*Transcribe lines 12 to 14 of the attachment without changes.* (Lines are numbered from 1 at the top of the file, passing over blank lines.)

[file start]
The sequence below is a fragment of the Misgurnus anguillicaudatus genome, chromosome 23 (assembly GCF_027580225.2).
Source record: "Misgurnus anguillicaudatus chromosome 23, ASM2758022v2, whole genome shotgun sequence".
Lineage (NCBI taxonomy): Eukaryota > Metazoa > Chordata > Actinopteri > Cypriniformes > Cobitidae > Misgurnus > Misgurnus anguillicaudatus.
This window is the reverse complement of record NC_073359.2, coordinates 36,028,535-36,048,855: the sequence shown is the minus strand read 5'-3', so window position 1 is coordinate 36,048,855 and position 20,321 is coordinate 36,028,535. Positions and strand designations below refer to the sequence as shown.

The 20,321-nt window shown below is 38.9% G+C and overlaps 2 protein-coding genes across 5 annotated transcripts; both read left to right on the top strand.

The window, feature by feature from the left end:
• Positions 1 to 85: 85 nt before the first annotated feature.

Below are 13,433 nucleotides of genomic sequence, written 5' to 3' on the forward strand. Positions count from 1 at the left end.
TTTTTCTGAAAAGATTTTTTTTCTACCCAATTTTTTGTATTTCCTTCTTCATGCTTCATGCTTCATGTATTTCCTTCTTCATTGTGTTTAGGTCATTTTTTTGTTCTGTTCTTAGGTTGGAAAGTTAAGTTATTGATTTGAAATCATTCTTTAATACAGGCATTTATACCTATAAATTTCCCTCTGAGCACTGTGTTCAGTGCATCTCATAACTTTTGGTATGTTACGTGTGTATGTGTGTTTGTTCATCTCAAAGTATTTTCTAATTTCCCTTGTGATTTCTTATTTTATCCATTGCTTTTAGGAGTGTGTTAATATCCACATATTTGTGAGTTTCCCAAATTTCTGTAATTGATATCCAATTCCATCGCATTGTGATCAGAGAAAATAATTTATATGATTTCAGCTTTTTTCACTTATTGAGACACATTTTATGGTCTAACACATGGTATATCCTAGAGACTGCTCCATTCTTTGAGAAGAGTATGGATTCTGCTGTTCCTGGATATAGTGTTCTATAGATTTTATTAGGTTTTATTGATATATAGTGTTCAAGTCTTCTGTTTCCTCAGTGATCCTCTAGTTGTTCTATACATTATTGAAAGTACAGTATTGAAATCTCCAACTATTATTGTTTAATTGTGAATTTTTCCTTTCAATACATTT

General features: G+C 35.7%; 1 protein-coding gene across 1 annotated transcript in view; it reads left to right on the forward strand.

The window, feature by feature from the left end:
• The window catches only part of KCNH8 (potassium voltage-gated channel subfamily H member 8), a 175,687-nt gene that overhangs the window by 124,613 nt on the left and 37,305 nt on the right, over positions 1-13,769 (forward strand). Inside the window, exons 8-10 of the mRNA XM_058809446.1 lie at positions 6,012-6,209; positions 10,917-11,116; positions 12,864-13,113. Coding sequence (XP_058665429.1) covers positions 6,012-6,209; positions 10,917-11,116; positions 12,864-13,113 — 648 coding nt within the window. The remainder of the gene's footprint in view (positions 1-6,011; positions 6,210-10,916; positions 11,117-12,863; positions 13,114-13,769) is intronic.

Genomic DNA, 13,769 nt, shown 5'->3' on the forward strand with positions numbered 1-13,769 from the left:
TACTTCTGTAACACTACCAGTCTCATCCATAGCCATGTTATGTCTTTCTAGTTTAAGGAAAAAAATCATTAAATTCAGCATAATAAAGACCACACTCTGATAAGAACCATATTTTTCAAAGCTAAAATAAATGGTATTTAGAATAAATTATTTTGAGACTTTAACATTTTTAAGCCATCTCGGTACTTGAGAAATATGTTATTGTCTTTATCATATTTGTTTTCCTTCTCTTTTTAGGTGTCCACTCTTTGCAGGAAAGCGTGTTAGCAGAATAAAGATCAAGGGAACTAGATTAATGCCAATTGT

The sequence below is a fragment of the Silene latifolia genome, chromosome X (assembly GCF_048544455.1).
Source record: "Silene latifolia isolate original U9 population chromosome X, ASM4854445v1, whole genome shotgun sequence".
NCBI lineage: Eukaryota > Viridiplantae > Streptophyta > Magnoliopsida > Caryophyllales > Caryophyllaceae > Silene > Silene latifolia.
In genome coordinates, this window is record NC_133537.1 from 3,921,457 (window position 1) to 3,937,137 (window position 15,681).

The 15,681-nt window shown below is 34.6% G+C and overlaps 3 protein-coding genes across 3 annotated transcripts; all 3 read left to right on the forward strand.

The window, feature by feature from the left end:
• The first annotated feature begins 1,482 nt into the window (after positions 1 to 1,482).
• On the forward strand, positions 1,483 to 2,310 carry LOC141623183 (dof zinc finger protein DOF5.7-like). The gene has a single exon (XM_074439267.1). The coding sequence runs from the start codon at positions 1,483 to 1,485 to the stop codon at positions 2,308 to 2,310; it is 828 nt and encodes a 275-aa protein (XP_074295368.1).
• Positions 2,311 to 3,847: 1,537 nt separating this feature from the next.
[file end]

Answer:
• The window catches only part of KCNH8 (potassium voltage-gated channel subfamily H member 8), a 175,687-nt gene that overhangs the window by 124,613 nt on the left and 37,305 nt on the right, over positions 1-13,769 (forward strand). Inside the window, exons 8-10 of the mRNA XM_058809446.1 lie at positions 6,012-6,209; positions 10,917-11,116; positions 12,864-13,113. Coding sequence (XP_058665429.1) covers positions 6,012-6,209; positions 10,917-11,116; positions 12,864-13,113 — 648 coding nt within the window. The remainder of the gene's footprint in view (positions 1-6,011; positions 6,210-10,916; positions 11,117-12,863; positions 13,114-13,769) is intronic.

Genomic DNA, 13,769 nt, shown 5'->3' on the forward strand with positions numbered 1-13,769 from the left:
TACTTCTGTAACACTACCAGTCTCATCCATAGCCATGTTATGTCTTTCTAGTTTAAGGAAAAAAATCATTAAATTCAGCATAATAAAGACCACACTCTGATAAGAACCATATTTTTCAAAGCTAAAATAAATGGTATTTAGAATAAATTATTTTGAGACTTTAACATTTTTAAGCCATCTCGGTACTTGAGAAATATGTTATTGTCTTTATCATATTTGTTTTCCTTCTCTTTTTAGGTGTCCACTCTTTGCAGGAAAGCGTGTTAGCAGAATAAAGATCAAGGGAACTAGATTAATGCCAATTGT